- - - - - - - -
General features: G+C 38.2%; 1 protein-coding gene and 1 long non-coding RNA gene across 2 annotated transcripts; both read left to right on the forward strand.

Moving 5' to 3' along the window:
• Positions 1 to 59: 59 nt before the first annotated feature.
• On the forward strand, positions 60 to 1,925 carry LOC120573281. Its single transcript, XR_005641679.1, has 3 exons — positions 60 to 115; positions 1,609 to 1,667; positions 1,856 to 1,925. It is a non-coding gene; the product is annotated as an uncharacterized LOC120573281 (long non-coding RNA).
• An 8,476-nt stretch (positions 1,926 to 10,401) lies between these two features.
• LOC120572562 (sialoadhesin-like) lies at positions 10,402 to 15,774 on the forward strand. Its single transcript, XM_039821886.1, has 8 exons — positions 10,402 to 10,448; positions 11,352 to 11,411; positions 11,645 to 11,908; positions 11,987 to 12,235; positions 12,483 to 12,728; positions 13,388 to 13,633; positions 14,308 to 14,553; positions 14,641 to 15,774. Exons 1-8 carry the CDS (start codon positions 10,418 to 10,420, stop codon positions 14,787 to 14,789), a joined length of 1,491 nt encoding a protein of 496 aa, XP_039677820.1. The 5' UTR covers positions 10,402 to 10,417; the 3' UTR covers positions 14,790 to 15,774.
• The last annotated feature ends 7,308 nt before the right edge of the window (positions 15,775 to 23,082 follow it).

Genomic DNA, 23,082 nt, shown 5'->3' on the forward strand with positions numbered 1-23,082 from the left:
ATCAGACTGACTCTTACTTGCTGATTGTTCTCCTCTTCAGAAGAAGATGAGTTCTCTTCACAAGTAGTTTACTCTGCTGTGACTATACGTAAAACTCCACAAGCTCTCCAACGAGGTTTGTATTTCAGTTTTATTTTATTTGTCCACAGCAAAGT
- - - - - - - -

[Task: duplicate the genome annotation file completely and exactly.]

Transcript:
General features: G+C 38.2%; 1 protein-coding gene and 1 long non-coding RNA gene across 2 annotated transcripts; both read left to right on the forward strand.

Moving 5' to 3' along the window:
• Positions 1 to 59: 59 nt before the first annotated feature.
• On the forward strand, positions 60 to 1,925 carry LOC120573281. Its single transcript, XR_005641679.1, has 3 exons — positions 60 to 115; positions 1,609 to 1,667; positions 1,856 to 1,925. It is a non-coding gene; the product is annotated as an uncharacterized LOC120573281 (long non-coding RNA).
• An 8,476-nt stretch (positions 1,926 to 10,401) lies between these two features.
• LOC120572562 (sialoadhesin-like) lies at positions 10,402 to 15,774 on the forward strand. Its single transcript, XM_039821886.1, has 8 exons — positions 10,402 to 10,448; positions 11,352 to 11,411; positions 11,645 to 11,908; positions 11,987 to 12,235; positions 12,483 to 12,728; positions 13,388 to 13,633; positions 14,308 to 14,553; positions 14,641 to 15,774. Exons 1-8 carry the CDS (start codon positions 10,418 to 10,420, stop codon positions 14,787 to 14,789), a joined length of 1,491 nt encoding a protein of 496 aa, XP_039677820.1. The 5' UTR covers positions 10,402 to 10,417; the 3' UTR covers positions 14,790 to 15,774.
• The last annotated feature ends 7,308 nt before the right edge of the window (positions 15,775 to 23,082 follow it).

Genomic DNA, 23,082 nt, shown 5'->3' on the forward strand with positions numbered 1-23,082 from the left:
ATCAGACTGACTCTTACTTGCTGATTGTTCTCCTCTTCAGAAGAAGATGAGTTCTCTTCACAAGTAGTTTACTCTGCTGTGACTATACGTAAAACTCCACAAGCTCTCCAACGAGGTTTGTATTTCAGTTTTATTTTATTTGTCCACAGCAAAGT